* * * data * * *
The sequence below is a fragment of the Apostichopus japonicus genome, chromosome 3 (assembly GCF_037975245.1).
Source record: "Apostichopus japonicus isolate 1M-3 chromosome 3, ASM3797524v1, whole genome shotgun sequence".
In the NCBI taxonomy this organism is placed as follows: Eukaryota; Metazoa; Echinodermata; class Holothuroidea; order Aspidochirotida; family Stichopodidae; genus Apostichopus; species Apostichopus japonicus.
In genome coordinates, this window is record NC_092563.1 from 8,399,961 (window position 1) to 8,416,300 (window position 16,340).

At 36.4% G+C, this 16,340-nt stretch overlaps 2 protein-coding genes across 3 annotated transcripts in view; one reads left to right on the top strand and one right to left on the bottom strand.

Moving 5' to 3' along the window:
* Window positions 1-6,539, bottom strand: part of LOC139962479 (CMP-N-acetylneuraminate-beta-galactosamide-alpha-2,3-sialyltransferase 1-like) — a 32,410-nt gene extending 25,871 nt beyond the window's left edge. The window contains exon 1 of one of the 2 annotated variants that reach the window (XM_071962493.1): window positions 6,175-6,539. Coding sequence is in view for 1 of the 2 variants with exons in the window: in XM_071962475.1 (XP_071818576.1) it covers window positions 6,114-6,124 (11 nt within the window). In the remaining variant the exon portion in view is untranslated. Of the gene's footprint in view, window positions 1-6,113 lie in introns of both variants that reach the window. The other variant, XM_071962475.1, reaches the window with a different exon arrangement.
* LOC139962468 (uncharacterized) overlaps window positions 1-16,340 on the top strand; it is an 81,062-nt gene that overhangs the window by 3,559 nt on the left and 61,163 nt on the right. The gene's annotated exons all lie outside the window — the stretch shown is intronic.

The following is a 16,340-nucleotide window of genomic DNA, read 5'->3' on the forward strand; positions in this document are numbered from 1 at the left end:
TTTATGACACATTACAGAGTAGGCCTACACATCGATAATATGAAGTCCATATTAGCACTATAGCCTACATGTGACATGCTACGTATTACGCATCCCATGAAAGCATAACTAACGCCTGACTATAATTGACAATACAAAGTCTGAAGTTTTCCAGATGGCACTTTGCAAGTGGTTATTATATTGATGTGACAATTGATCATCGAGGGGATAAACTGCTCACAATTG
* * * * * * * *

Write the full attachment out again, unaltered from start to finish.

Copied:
The sequence below is a fragment of the Apostichopus japonicus genome, chromosome 3 (assembly GCF_037975245.1).
Source record: "Apostichopus japonicus isolate 1M-3 chromosome 3, ASM3797524v1, whole genome shotgun sequence".
In the NCBI taxonomy this organism is placed as follows: Eukaryota; Metazoa; Echinodermata; class Holothuroidea; order Aspidochirotida; family Stichopodidae; genus Apostichopus; species Apostichopus japonicus.
In genome coordinates, this window is record NC_092563.1 from 8,399,961 (window position 1) to 8,416,300 (window position 16,340).

At 36.4% G+C, this 16,340-nt stretch overlaps 2 protein-coding genes across 3 annotated transcripts in view; one reads left to right on the top strand and one right to left on the bottom strand.

Moving 5' to 3' along the window:
* Window positions 1-6,539, bottom strand: part of LOC139962479 (CMP-N-acetylneuraminate-beta-galactosamide-alpha-2,3-sialyltransferase 1-like) — a 32,410-nt gene extending 25,871 nt beyond the window's left edge. The window contains exon 1 of one of the 2 annotated variants that reach the window (XM_071962493.1): window positions 6,175-6,539. Coding sequence is in view for 1 of the 2 variants with exons in the window: in XM_071962475.1 (XP_071818576.1) it covers window positions 6,114-6,124 (11 nt within the window). In the remaining variant the exon portion in view is untranslated. Of the gene's footprint in view, window positions 1-6,113 lie in introns of both variants that reach the window. The other variant, XM_071962475.1, reaches the window with a different exon arrangement.
* LOC139962468 (uncharacterized) overlaps window positions 1-16,340 on the top strand; it is an 81,062-nt gene that overhangs the window by 3,559 nt on the left and 61,163 nt on the right. The gene's annotated exons all lie outside the window — the stretch shown is intronic.

The following is a 16,340-nucleotide window of genomic DNA, read 5'->3' on the forward strand; positions in this document are numbered from 1 at the left end:
TTTATGACACATTACAGAGTAGGCCTACACATCGATAATATGAAGTCCATATTAGCACTATAGCCTACATGTGACATGCTACGTATTACGCATCCCATGAAAGCATAACTAACGCCTGACTATAATTGACAATACAAAGTCTGAAGTTTTCCAGATGGCACTTTGCAAGTGGTTATTATATTGATGTGACAATTGATCATCGAGGGGATAAACTGCTCACAATTG